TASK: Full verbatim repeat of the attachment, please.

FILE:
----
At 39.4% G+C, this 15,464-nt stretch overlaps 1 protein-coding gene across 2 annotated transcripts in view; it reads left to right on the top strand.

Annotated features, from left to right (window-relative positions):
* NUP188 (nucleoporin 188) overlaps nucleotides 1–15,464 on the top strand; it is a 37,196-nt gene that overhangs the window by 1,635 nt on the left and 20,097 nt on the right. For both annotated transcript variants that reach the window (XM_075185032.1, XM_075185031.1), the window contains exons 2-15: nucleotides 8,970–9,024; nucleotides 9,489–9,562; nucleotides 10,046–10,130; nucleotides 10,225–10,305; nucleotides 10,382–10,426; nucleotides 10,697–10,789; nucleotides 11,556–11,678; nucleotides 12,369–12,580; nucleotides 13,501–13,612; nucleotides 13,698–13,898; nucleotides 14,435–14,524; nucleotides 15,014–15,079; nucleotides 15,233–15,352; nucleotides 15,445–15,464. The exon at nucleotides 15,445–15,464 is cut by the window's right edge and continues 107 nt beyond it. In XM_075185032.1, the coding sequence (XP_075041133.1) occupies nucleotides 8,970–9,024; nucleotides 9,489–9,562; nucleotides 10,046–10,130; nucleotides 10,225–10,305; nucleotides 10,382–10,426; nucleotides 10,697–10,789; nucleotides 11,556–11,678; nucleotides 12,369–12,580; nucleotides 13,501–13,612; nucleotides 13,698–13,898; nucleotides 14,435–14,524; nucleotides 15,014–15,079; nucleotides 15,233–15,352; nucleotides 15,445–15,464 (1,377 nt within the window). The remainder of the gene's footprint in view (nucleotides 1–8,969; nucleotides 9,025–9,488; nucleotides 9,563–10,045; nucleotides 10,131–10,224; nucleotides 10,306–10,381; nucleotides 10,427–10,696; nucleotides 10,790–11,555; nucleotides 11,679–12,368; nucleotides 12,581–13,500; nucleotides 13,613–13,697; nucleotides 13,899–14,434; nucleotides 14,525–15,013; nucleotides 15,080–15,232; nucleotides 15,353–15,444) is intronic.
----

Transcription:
At 39.4% G+C, this 15,464-nt stretch overlaps 1 protein-coding gene across 2 annotated transcripts in view; it reads left to right on the top strand.

Annotated features, from left to right (window-relative positions):
* NUP188 (nucleoporin 188) overlaps nucleotides 1–15,464 on the top strand; it is a 37,196-nt gene that overhangs the window by 1,635 nt on the left and 20,097 nt on the right. For both annotated transcript variants that reach the window (XM_075185032.1, XM_075185031.1), the window contains exons 2-15: nucleotides 8,970–9,024; nucleotides 9,489–9,562; nucleotides 10,046–10,130; nucleotides 10,225–10,305; nucleotides 10,382–10,426; nucleotides 10,697–10,789; nucleotides 11,556–11,678; nucleotides 12,369–12,580; nucleotides 13,501–13,612; nucleotides 13,698–13,898; nucleotides 14,435–14,524; nucleotides 15,014–15,079; nucleotides 15,233–15,352; nucleotides 15,445–15,464. The exon at nucleotides 15,445–15,464 is cut by the window's right edge and continues 107 nt beyond it. In XM_075185032.1, the coding sequence (XP_075041133.1) occupies nucleotides 8,970–9,024; nucleotides 9,489–9,562; nucleotides 10,046–10,130; nucleotides 10,225–10,305; nucleotides 10,382–10,426; nucleotides 10,697–10,789; nucleotides 11,556–11,678; nucleotides 12,369–12,580; nucleotides 13,501–13,612; nucleotides 13,698–13,898; nucleotides 14,435–14,524; nucleotides 15,014–15,079; nucleotides 15,233–15,352; nucleotides 15,445–15,464 (1,377 nt within the window). The remainder of the gene's footprint in view (nucleotides 1–8,969; nucleotides 9,025–9,488; nucleotides 9,563–10,045; nucleotides 10,131–10,224; nucleotides 10,306–10,381; nucleotides 10,427–10,696; nucleotides 10,790–11,555; nucleotides 11,679–12,368; nucleotides 12,581–13,500; nucleotides 13,613–13,697; nucleotides 13,899–14,434; nucleotides 14,525–15,013; nucleotides 15,080–15,232; nucleotides 15,353–15,444) is intronic.